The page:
My name is Ardis and I am an avid reader and budding writer. I want to share my love of books with others. I work with kids and am interested in finding and creating books that will ignite the reader in everyone. Contact me at: ardis.atkins@gmail.com

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Sunday, October 11, 2015

Book Review: Coraline

Synopsis (from GoodReads):

Coraline's often wondered what's behind the locked door in the drawing room. It reveals only a brick wall when she finally opens it, but when she tries again later, a passageway mysteriously appears. Coraline is surprised to find a flat decorated exactly like her own, but strangely different. And when she finds her "other" parents in this alternate world, they are much more interesting despite their creepy black button eyes. When they make it clear, however, that they want to make her theirs forever, Coraline begins a nightmarish game to rescue her real parents and three children imprisoned in a mirror. With only a bored-through stone and an aloof cat to help, Coraline confronts this harrowing task of escaping these monstrous creatures.


Seeing the movie, Coraline, I was well aware of the story.  A little girl, ignored by her parents, finds a door to an alternate reality.  There, she meets her "other mother", a creature who mostly looks like Coraline's mother, but is more attentive, more loving.  Oh, and she has big black buttons for eyes!  At first, Coraline is just happy to be loved by the "other mother".  She craves the attention that she doesn't feel she is getting at home.  I have often wondered what author Neil Gaiman was trying to say with this story.  Is he saying children should be content to have the parents they have, that parents aren't perfect.  Or is he trying to show how vulnerable kids can be.  Adults who exploit children often target kids who are neglected, showering them with attention.  This is often referred to as "grooming".  After the child has put their trust in the grown-up, then abuse can occur.  It seems to me that Coraline is fending off a predator.  Or I could be reading way more into the story...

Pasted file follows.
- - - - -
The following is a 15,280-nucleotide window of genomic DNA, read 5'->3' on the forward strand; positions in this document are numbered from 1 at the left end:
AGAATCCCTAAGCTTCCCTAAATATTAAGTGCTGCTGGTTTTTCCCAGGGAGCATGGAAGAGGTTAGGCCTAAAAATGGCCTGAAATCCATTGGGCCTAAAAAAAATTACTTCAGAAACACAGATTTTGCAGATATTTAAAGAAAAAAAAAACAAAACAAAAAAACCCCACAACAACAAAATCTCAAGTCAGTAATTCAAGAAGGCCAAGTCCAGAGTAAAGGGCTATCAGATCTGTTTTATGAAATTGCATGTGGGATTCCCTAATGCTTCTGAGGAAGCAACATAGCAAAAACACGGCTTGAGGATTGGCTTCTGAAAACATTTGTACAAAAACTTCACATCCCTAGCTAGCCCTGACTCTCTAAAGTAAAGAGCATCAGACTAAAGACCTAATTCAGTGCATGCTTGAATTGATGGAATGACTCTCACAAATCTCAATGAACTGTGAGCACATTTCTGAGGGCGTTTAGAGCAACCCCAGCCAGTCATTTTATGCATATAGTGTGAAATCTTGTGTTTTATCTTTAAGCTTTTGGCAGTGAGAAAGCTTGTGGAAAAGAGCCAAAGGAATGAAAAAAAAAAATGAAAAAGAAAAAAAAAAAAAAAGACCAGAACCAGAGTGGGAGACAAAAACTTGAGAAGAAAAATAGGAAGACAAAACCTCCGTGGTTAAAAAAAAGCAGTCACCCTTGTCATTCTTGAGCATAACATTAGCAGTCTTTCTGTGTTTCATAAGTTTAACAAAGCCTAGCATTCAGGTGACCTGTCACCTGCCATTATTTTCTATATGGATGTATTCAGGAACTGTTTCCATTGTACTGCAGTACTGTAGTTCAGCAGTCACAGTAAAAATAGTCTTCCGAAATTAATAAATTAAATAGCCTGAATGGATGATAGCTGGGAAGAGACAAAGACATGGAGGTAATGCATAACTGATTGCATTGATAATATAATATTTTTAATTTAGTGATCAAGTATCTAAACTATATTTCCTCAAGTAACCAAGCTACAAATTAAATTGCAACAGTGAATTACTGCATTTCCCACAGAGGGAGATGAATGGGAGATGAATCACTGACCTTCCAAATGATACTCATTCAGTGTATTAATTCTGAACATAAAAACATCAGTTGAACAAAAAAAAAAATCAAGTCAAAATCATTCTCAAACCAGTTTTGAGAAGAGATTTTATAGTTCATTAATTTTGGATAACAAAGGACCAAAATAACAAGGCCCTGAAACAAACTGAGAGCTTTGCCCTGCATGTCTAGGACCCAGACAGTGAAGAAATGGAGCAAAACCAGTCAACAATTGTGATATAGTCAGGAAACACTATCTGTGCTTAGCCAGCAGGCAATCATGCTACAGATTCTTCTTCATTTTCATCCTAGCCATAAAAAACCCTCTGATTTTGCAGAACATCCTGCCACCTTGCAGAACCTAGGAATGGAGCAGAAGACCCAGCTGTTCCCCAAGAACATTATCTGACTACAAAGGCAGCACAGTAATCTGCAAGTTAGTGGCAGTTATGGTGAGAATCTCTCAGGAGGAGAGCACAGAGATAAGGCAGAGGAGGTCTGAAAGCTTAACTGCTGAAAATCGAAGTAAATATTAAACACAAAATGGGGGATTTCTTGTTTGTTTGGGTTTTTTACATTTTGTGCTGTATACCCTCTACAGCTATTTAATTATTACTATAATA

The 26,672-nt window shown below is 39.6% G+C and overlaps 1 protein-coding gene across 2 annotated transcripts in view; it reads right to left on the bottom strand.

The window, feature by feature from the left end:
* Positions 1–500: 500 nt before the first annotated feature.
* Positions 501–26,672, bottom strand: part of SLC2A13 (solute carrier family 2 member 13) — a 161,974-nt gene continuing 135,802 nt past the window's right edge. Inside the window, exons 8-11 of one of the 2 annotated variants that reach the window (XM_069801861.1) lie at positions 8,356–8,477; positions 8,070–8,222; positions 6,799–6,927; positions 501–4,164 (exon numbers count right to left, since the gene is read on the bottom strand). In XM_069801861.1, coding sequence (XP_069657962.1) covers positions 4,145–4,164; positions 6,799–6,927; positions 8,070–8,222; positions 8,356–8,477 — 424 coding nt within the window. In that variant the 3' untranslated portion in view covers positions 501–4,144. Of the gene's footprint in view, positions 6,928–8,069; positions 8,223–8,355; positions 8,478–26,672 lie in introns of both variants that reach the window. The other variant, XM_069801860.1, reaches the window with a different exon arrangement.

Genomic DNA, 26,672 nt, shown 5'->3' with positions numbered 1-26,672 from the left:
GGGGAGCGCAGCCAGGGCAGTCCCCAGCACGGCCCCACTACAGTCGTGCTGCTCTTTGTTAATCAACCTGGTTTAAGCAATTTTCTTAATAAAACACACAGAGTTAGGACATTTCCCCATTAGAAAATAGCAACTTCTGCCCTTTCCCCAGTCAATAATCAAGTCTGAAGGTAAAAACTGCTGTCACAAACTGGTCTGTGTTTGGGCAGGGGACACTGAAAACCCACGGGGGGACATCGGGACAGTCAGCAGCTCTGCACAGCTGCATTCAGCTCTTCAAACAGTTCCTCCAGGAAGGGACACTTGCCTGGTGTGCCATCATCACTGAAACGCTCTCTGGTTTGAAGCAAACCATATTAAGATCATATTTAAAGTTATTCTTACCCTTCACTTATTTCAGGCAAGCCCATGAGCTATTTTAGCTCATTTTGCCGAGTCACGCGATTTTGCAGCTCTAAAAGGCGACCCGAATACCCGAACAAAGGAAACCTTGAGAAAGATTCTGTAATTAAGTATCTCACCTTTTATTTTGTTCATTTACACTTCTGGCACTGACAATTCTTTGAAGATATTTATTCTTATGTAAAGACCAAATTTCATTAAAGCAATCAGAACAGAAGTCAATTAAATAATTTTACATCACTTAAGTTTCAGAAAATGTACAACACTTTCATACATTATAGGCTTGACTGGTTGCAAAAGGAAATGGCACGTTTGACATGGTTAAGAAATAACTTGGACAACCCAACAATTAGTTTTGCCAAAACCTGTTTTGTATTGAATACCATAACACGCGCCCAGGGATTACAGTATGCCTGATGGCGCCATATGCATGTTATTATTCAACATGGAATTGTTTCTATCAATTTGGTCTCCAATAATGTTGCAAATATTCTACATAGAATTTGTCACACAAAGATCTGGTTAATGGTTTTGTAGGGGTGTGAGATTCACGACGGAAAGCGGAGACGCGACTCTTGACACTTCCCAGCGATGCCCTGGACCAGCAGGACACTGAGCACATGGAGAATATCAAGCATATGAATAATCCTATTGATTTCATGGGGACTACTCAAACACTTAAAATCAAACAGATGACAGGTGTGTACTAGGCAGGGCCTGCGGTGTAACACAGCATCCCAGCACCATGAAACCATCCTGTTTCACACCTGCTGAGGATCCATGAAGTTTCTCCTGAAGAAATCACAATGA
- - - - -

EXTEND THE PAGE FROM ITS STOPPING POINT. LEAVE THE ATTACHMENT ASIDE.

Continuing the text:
Regardless, this is a very imaginative and creepy book.  I love the atmosphere of the "other" reality.  Everything is just a little off in this universe.  Senses are heightened, food is too perfect.  One of the most fun aspects in this world is the talking cat.  The cat seems to be able to travel between both worlds, but can only talk in the "other" world.  There is a long exchange between Coraline and the cat about names:

Cats don't need names... We know who we are.

As a cat lover, I felt the personality of the cat was spot on!

Coraline is a quick, fun read; perfect for October.

Source: Public Library
Format:  Paperback
Recommendation: If you like spooky stories, you will love it!
Will I read more from this author:  Yes!
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  1. Great review. I read this book earlier this year and really liked it. The cat was my favorite character.

    Aj @ Read All The Things!

  2. I watched the movie and really loved it. I didn't know if I should read the book, but you make it sound really nice, I might have to get it then! Thanks for sharing!! :D

    Lipstick and Mocha


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